The rear I/O of the board is extremely good; there are two VGA ports, one DVI-D and one CRT, so the flexibility is certainly there. The disappointing part of this board is the fact that it doesn't have HDMI which the GeForce 8200 onboard GPU does support. This moves it out of the running for a Digital Home setup, unless of course you get a graphics card with HDMI onboard, then you're set.
Lastly we come to the expansion slots that the board comes with. Being Micro ATX based there are a limited number of possibilities. First off you have an Orange PCI Express x16 slot that is PCI-E 2.0 compliant. This is designed to work with any graphics card, however if you want to use Hybrid SLI you will need certain NVIDIA cards to make that possible. We didn't have time to test this at this point; however, we have every intention of coming back to it in another article. A single PCI Express x1 slot that is also 2.0 compliant and two PCI slots make up the remaining expansion possibilities of the board.

Test System Setup and Memory Performance

Test System Processor: AMD Athlon 64 x2 6000+ Memory: 2x 1GB DDR2-1186 Geil (Supplied by Geil)Hard Disk: 500GB Seagate 7200.9 (Supplied by Seagate Australia)Graphics Card: MSI GeForce 8800GTS 640MB (Supplied by MSI) Cooling: GIGABYTE 3D Galaxy II (Supplied by GIGABYTE)Operating System: Microsoft Windows XP SP2Drivers: NVIDIA Beta GeForce DriverOur test systems today consist of the AMD 690G chipset which has really been a great chipset for the budget desktop sector thanks to its onboard graphics, and also of course the new GeForce 8200 chipset. Unfortunately we didn't have any time to test Hybrid SLI or overclocking since we only received the board less than 24 hours before our deadline, so we had to push through the standard tests.We did however perform both discrete graphics and onboard graphics tests comparing the two platforms. EVEREST Ultimate EditionVersion and / or Patch Used: 2006Developer Homepage: http://www.lavalys.com Product Homepage: http://www.lavalys.comBuy It Here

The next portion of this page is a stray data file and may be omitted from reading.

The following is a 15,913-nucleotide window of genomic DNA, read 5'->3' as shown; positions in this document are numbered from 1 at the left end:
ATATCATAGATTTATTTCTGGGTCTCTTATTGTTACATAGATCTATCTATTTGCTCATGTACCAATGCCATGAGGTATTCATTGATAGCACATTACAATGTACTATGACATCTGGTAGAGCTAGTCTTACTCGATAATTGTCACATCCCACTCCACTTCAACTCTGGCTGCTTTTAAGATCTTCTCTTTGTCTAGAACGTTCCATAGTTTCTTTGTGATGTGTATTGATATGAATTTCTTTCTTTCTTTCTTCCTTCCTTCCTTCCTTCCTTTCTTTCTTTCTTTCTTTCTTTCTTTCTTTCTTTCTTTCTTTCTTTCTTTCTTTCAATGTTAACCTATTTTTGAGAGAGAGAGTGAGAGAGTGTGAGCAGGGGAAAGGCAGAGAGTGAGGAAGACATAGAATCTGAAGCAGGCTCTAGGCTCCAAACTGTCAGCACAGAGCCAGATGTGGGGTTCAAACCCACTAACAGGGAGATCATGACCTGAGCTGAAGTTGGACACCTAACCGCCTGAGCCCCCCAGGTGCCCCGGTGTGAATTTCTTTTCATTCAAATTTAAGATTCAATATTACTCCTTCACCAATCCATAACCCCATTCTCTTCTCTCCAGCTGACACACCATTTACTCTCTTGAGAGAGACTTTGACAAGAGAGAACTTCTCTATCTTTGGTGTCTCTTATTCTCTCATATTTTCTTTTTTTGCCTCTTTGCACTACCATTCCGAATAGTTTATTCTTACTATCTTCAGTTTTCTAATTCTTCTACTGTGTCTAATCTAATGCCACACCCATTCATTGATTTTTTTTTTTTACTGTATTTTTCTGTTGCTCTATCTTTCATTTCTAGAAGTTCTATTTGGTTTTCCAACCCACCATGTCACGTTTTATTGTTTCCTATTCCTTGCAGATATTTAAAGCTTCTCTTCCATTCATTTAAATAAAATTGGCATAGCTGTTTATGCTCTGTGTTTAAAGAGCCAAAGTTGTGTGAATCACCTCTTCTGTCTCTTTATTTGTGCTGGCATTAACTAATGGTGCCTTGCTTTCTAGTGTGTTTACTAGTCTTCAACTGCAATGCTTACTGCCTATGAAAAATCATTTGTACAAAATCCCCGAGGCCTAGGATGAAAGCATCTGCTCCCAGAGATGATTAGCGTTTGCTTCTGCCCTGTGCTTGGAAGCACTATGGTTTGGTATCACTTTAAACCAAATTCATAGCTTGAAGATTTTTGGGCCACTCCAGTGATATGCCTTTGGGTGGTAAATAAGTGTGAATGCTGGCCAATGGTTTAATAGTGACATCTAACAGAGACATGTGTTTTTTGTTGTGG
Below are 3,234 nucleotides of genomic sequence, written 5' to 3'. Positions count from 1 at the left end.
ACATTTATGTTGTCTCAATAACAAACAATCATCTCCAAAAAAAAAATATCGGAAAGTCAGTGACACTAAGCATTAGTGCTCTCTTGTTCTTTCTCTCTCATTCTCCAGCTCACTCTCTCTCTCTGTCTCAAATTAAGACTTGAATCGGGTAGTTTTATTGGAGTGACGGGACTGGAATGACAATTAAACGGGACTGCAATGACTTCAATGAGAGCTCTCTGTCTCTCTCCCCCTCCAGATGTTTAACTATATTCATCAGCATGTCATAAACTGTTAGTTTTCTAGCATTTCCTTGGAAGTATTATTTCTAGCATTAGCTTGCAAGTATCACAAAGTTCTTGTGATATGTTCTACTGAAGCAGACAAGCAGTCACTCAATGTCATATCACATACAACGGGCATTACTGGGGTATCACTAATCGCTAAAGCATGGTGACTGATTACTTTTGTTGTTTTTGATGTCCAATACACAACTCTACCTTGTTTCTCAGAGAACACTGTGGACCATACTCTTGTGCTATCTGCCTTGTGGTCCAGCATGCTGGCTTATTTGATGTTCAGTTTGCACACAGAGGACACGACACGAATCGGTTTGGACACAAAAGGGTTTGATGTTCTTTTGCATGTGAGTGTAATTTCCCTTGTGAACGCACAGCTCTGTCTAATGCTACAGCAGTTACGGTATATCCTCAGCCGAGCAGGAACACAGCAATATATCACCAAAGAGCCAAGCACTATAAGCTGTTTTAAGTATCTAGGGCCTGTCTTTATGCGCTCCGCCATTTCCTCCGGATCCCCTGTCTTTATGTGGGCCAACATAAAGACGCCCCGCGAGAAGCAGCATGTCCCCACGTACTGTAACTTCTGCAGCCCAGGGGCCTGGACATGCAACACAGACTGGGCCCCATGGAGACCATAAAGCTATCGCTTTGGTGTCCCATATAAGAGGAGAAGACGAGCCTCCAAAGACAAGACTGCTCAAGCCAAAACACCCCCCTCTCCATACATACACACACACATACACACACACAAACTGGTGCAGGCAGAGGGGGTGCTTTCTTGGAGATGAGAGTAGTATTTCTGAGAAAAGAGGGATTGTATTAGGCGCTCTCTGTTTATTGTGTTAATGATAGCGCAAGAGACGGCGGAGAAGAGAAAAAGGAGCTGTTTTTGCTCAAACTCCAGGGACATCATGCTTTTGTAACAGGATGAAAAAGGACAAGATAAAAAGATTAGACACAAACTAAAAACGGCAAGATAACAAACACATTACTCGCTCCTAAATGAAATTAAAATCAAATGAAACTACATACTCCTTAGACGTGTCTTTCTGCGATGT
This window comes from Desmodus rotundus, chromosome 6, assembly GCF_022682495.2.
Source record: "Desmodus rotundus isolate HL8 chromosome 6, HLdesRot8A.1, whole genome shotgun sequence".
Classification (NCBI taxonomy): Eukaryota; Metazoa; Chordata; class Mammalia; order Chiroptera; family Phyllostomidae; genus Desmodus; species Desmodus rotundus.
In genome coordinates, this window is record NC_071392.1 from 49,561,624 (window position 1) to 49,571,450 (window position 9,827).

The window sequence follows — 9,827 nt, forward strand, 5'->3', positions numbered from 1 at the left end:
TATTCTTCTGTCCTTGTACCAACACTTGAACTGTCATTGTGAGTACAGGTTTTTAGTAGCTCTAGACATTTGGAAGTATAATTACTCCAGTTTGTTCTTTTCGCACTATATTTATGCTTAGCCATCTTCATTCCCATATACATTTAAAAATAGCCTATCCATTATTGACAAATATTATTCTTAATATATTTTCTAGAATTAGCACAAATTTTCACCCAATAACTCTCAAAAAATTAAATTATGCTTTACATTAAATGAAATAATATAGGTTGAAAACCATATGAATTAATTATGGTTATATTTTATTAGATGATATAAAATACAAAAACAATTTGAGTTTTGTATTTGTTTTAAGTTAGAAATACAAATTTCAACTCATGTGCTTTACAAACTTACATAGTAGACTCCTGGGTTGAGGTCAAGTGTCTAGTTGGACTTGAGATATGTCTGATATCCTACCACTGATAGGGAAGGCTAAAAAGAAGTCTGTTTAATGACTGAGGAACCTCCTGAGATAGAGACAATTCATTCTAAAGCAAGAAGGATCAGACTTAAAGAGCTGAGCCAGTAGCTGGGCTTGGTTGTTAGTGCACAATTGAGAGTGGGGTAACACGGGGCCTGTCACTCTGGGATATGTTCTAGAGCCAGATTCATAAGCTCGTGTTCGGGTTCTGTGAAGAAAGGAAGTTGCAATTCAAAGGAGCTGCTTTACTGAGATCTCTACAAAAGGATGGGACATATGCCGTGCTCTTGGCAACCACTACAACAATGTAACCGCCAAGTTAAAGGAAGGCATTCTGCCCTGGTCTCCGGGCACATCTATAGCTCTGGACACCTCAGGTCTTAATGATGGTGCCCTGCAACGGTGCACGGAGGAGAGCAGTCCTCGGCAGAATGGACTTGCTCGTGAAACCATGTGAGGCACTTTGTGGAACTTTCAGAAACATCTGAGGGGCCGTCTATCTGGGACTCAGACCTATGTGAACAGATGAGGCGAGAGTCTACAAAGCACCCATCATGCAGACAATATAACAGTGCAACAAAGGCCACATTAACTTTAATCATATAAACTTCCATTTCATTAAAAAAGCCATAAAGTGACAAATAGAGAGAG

EVEREST Ultimate Edition is an industry leading system diagnostics and benchmarking solution for enthusiasts PC users, based on the award-winning EVEREST Technology. During system optimizations and tweaking it provides essential system and overclock information, advanced hardware monitoring and diagnostics capabilities to check the effects of the applied settings. CPU, FPU and memory benchmarks are available to measure the actual system performance and compare it to previous states or other systems.